Children are usually born into a family, but Jesus explains that those who believe the gospel are “born again” (John 3) into the new family of God and adopted by him—having all the rights and privileges beloved heirs and children do (Romans 8). New Testament ethics are not a set of rules issued to servants; they are appeals to learn the family lifestyle.
“Dear friends, now we are children of God,” explains John. “All who have this hope in him purify themselves, just as he is pure” (1 John 3:2–3 NIV). You used to be aliens and strangers, explained the apostle Paul, but because of what God has done in Christ, “you are fellow citizens with the saints and members of the household of God” (Ephesians 2:19).
This letter is crammed with pointers to the big picture of life in God’s new family. He prays to the Father, “from whom every family in heaven and on earth is named” (Ephesians 3:15), and frames his moral instruction in exactly the same way: “Follow God’s example, therefore, as dearly loved children” (Ephesians 5:1 NIV).
I forget, sometimes, that I am one of God’s dearly loved children.
And perhaps even more often, I forget that I am one of His children among an entire family of dearly loved children.
What I share with other believers is not just a mutual interest, as if we were all members of a global fan club.
We are members of His global family, with the same Father, the same Spirit, the same hope.
Blood might be thicker than water, but Jesus’s blood is thicker still.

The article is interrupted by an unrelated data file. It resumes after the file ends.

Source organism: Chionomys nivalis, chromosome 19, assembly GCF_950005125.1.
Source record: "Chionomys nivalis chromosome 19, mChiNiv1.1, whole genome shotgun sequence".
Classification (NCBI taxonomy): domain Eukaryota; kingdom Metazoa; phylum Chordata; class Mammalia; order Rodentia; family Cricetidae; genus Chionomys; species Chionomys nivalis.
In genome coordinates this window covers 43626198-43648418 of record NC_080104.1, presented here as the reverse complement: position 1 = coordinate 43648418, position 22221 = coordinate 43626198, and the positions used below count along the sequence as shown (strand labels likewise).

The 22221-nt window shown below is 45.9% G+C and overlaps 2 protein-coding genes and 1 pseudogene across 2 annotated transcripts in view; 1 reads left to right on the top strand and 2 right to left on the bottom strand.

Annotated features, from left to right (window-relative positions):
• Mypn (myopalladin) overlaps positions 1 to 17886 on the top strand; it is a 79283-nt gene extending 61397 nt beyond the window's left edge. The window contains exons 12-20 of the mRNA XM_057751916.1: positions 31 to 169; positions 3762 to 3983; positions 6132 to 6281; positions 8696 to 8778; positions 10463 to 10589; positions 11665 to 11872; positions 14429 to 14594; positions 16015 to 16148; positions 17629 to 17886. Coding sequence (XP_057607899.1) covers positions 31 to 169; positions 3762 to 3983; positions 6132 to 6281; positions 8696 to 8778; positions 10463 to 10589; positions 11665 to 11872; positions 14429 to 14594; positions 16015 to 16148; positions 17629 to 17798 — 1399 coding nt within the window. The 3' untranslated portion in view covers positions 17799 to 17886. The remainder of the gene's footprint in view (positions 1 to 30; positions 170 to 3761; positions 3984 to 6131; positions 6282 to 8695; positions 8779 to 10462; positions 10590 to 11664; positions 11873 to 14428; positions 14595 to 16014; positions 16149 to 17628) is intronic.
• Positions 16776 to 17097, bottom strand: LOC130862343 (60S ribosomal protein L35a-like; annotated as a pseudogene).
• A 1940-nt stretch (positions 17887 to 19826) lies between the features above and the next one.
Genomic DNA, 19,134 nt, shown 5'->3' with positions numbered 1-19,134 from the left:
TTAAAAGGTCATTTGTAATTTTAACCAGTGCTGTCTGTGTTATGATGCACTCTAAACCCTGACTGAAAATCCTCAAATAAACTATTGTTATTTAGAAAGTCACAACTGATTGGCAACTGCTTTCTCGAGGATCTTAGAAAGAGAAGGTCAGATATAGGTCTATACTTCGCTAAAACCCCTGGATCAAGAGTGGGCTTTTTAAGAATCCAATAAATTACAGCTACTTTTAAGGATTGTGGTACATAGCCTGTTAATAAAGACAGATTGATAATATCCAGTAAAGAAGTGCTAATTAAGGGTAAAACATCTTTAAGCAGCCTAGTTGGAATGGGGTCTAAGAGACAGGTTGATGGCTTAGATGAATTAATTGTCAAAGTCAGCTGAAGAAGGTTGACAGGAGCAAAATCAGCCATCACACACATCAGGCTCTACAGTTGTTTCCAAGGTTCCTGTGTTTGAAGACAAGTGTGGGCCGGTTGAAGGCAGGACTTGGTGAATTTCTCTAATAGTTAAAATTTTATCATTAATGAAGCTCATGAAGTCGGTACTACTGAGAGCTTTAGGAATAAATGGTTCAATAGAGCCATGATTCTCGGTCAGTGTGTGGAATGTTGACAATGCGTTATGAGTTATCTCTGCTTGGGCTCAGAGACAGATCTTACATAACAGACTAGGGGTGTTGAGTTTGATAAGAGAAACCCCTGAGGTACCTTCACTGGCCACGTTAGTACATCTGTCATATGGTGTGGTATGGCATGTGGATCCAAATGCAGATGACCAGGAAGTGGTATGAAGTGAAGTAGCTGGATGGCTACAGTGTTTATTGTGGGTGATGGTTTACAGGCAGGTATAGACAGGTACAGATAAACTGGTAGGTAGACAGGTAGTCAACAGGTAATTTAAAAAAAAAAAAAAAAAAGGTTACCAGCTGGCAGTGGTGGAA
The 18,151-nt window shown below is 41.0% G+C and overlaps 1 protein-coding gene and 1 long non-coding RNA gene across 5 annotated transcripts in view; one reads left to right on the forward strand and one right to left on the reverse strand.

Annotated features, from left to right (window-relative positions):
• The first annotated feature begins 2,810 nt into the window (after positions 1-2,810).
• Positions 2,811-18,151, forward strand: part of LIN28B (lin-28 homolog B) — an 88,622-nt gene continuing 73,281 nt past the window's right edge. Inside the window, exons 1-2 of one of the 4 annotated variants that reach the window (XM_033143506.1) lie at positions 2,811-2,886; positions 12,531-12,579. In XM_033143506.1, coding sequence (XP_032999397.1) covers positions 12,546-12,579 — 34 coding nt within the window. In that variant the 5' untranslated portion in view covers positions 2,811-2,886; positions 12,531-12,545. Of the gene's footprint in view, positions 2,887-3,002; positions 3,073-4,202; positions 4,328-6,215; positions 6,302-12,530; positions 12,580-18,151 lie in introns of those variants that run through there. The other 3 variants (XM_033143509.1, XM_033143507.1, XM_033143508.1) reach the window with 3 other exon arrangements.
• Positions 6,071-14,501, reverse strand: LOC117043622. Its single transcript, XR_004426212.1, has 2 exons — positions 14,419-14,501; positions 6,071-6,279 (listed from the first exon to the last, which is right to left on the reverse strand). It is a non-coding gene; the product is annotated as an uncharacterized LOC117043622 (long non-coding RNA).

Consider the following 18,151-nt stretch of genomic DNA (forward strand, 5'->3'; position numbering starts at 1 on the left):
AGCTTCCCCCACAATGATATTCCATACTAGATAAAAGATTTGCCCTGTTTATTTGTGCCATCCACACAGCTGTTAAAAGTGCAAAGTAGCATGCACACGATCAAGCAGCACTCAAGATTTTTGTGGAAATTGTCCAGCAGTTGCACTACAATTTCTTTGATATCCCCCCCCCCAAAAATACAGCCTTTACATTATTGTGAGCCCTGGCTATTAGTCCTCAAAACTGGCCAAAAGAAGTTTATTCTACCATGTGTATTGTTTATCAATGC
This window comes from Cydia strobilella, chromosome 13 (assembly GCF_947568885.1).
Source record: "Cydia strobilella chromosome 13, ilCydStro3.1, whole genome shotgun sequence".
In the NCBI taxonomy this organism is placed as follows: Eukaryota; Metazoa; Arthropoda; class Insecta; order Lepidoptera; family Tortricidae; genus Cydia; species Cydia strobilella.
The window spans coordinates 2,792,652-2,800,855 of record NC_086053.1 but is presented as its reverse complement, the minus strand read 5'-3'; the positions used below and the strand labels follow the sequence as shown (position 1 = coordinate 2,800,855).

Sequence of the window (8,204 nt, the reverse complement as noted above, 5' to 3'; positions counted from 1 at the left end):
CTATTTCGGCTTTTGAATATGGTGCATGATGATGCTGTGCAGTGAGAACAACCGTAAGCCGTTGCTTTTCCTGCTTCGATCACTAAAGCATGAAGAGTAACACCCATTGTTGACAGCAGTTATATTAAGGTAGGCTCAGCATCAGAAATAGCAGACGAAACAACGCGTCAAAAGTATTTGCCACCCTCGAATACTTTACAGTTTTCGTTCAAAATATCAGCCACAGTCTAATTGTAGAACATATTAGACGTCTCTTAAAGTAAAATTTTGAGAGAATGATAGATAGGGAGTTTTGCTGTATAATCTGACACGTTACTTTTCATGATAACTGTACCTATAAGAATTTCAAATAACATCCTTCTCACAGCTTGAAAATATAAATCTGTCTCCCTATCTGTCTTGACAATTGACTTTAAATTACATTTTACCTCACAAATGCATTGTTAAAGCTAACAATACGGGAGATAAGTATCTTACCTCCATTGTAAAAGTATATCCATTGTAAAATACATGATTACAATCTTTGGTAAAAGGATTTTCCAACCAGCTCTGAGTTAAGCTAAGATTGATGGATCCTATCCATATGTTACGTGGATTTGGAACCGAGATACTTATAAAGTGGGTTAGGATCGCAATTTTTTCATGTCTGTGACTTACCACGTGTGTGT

In a moment of loneliness in a room full of strangers, God gave me a fresh glimpse of how He saw me: a beloved daughter among a room of His favorite children.
The minister dismissed us to greet the people around us, and I stood up.
I had some brothers and sisters to meet.
Bronwyn Lea joined Jesus’ family when she was six years old, and has spent more than twenty years in vocational ministry seeking to encourage and equip believers all around the world. A graduate of law school and seminary, she serves on the pastoral team of her local church and also heads up Propel Sophia, the Christian living wisdom resource for Propel Women.
Have you ever squirmed through an awkward side hug? Ever wondered how relationships between men and women in the church got so weird? Have you ever wondered what it means to be a Christian woman if you’re not a wife? Or a Christian man if you’re not a husband? Or in an age where things so often go wrong between the sexes, whether it really is possible to be in community with other men and women?
Beyond Awkward Side Hugs lays out a biblical vision for relationships between men and women in the church. If Jesus’ pattern for church living was one of family, and following His example we can chart a path towards living as brothers and sisters in intimate, healthy community.
If you’ve ever felt frustrated by the awkwardness of simplistic “don’t talk, don’t touch” rules when it comes to men and women and long for holy, healthy community, don’t miss Beyond Awkward Side Hugs.
[ Our humble thanks to Thomas Nelson for their partnership in today’s devotion ]